United States of America v. Ford F350 Truck

Filing 9

DEFAULT JUDGMENT OF FORFEITURE in favor of USA against Ford F350 Truck, VIN: 1FTWW32F81EB50096. Signed by District Judge Martin Reidinger on 4/15/13. (ejb)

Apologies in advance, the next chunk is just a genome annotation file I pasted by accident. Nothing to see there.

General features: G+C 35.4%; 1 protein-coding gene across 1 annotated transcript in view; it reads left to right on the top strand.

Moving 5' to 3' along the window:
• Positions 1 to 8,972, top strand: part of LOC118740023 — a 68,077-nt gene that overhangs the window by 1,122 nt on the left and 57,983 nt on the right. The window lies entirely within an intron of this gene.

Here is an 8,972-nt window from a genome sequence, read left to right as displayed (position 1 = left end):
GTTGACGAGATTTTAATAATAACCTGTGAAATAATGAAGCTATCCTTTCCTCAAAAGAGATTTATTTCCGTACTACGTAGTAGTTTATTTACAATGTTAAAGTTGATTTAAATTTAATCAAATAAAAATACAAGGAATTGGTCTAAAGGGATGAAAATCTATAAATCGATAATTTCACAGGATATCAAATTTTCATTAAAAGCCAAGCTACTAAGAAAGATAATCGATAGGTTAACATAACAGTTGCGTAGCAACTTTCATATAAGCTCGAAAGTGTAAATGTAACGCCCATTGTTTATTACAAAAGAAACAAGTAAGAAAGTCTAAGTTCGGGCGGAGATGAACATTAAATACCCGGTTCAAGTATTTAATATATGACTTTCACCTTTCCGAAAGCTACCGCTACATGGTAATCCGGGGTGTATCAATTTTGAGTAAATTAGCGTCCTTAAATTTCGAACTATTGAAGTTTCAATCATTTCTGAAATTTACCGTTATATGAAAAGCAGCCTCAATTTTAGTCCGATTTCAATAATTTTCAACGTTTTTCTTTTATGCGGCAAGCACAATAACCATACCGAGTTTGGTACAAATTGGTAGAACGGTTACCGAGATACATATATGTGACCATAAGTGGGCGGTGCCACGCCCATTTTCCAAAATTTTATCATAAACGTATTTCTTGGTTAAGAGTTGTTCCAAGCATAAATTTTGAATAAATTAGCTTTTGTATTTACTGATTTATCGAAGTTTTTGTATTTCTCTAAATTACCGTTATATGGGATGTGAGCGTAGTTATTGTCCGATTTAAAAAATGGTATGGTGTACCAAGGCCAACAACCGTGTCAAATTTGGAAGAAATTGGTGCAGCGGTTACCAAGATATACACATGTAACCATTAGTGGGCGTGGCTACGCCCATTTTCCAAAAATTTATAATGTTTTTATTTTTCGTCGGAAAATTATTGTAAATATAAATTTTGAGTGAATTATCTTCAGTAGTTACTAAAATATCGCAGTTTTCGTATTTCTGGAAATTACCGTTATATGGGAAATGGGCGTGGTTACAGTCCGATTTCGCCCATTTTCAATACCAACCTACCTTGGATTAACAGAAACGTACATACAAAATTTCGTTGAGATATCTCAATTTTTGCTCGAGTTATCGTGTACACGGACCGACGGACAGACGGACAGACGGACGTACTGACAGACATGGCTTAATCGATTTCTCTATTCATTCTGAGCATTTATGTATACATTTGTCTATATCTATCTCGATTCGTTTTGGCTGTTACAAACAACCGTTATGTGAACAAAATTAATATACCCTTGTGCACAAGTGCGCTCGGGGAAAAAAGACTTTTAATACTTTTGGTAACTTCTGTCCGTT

THE UNITED STATES DISTRICT COURT FOR THE WESTERN DISTRICT OF NORTH CAROLINA ASHEVILLE DIVISION CIVIL CASE NO. 1:12cv379 UNITED STATES OF AMERICA, ) ) Plaintiff, ) ) vs. ) ) FORD F350 TRUCK, ) VIN: 1FTWW32F81EB50096, ) ) Defendant. ) _______________________________ _) DEFAULT JUDGMENT OF FORFEITURE THIS MATTER is before the Court on the Plaintiff’s Motion for Default Judgment, Entry of Judgment, and Final Order of Forfeiture [Doc. 8]. PROCEDURAL AND FACTUAL HISTORY The Plaintiff initiated this action for civil in rem forfeiture on November 27, 2012. [Doc. 1]. In the Verified Complaint for Forfeiture in Rem, it is alleged that on July 10, 2012, Deputy Sheriff David McMurray (McMurray) stopped a Ford F350 truck for speeding on Interstate 40 in Buncombe County, North Carolina. [Doc. 1 at 2]. The driver of the vehicle was Lewis Albert Sanders (Sanders), the sole occupant and owner of the truck. [Id.]. The truck was titled in Nevada and had a Nevada license plate. 1 [Id.]. During the traffic stop, Sanders told the deputy that he had $20,000.00 in currency in the truck. [Id.]. A few minutes later, Sanders told the deputy that there was a different amount of currency in the truck. [Id. at 3]. McMurray deployed his narcotics detection canine to the outside of the truck and the canine alerted to the truck. [Id.]. In the cab of the truck, McMurray found currency in a duffle bag as well as a bank bag. [Id.]. McMurray also found that the auxiliary fuel tank for the truck had two compartments. [Id.]. One compartment contained currency; the other compartment contained 580 grams of marijuana. [Id.]. A total of $132,870.00 in United States currency was seized from the truck. [Id.]. In the Complaint, it is alleged that the vehicle was used to transport or to facilitate the transportation, sale, receipt, possession or concealment of controlled substances, in violation of 21 U.S.C. §841. [Id.]. Property which is used to transport or to facilitate the transportation, sale, receipt, possession or concealment of controlled substances, in violation of 21 U.S.C. §841, is subject to forfeiture to the United States. 21 U.S.C. §881(a)(4). It is also alleged in the Complaint that Sanders is identified as having a possible claim to the property. [Id. at 4]. On August 31, 2012, Sanders made a written claim of ownership of 2 the truck under penalty of perjury by sending a letter to the Drug Enforcement Agency (DEA) which had begun an administrative forfeiture proceeding. [6-1 at 1]. Once a DEA forfeiture proceeding is contested, it must be referred to the United States Attorney’s office for judicial forfeiture proceedings. 19 U.S.C. §1608; 21 C.F.R. §1316.78. The DEA turned the matter over to the United States Attorney for the Western District of North Carolina for the initiation of this judicial forfeiture proceeding. Rule G(4)(b)(i) of the Supplemental Rules for Admiralty or Maritime Claims and Asset Forfeiture Actions requires the government to send “notice of the action and a copy of the complaint to any person who reasonably appears to be a potential claimant on the facts known to the government[.]” On November 28, 2012, the United States sent personal notice of this forfeiture action to Sanders at his residence by certified mail, return receipt requested. [Doc. 6-2 at 1]. The notice, which included a copy of the Complaint, contained the information that the vehicle had been seized, notified Barry of this forfeiture action and provided notice of his right to submit a verified claim. [Id.]. The notice was received. [Id.]. No answer or claim was filed by Sanders. Although Sanders filed a claim in the DEA administrative forfeiture 3 proceeding, he did not file a claim or answer in this civil forfeiture action. Rule G(5)(a) & (b), Supplemental Rules for Admiralty or Maritime Claims and Asset Forfeiture Actions. The “‘filing of the earlier administrative claim is not a substitute for the claim that must be filed with the court under Rule C(6) [and/or Rule G].’” United States v. Thirty One Thousand Eight Hundred Fifty Two Dollars in United States Currency, 183 Fed. App’x. 237, 241 (3rd Cir. 2006) (quoting David B. Smith, Prosecution and Defense of Forfeiture Cases, §9.04[1]); United States v. $23,000, 356 F.3d 157, 166 (1st Cir. 2004); United States v. $2,857.00, 754 F.2d 208, 214 (7th Cir. 1984) (“A petition for remission or mitigation of forfeiture is a petition for administrative relief, not judicial relief.”). In addition to mailing notices, the Government also provided notice by publication on the official internet government forfeiture site, www.forfeiture.gov, for at least thirty consecutive days pursuant to Rule G(4)(a)(iv)(C) of the Supplemental Rules for Admiralty or Maritime Claims and Asset Forfeiture Actions. [Doc. 5]. No person or entity has filed a claim or answer in this action. On February 8, 2013, the Government moved for entry of the default. [Doc. 6]. On February 15, 2013, the Clerk of Court entered default. [Doc. 7]. On 4 March 4, 2013, the Government moved for a default judgment of forfeiture. [Doc. 8]. DISCUSSION The Government has shown that the Ford F350 truck was used to transport or to facilitate the transportation, sale, receipt, possession or concealment of controlled substances, in violation of 21 U.S.C. §841. Property which is used to transport or to facilitate the transportation, sale, receipt, possession or concealment of controlled substances, in violation of 21 U.S.C. §841, is subject to forfeiture to the United States. 21 U.S.C. §881(a)(4). In addition to the personal notices, the Government provided publication of notice on the official internet government forfeiture site, www.forfeiture.gov, for at least thirty consecutive days pursuant to Rule G(4)(a)(iv)(C) of the Supplemental Rules for Admiralty or Maritime Claims and Asset Forfeiture Actions. Whiting v. United States, 231 F.3d 70, 76 (1st Cir. 2000) (“Due process requires the government to afford an owner ‘notice and an opportunity to be heard’ before civilly forfeiting his property, but actual receipt of notice by the defendant is not automatically required. Rather, ... due process requires the provision of ‘notice reasonably 5 calculated, under all the circumstances, to apprise interested parties of the pendency of the action and afford them an opportunity to present their objections.’”) (internal quotation and citations omitted). The Court finds that the allegations of the complaint and the supplemental filings establish that the vehicle at issue was used to transport or to facilitate the transportation, sale, receipt, possession or concealment of controlled substances. The Court also finds that the Government has established that no potential claimant has timely filed a claim or otherwise answered and default judgment is therefore appropriate. JUDGMENT IT IS, THEREFORE, ORDERED, ADJUDGED AND DECREED that the Plaintiff’s Motion for Default Judgment, Entry of Judgment, and Final Order of Forfeiture [Doc. 8] is hereby GRANTED and Default Judgment against the Defendant Ford F350 Truck, VIN: 1FTWW32F81EB50096 is hereby ENTERED in favor of the United States of America. Signed: April 15, 2013 6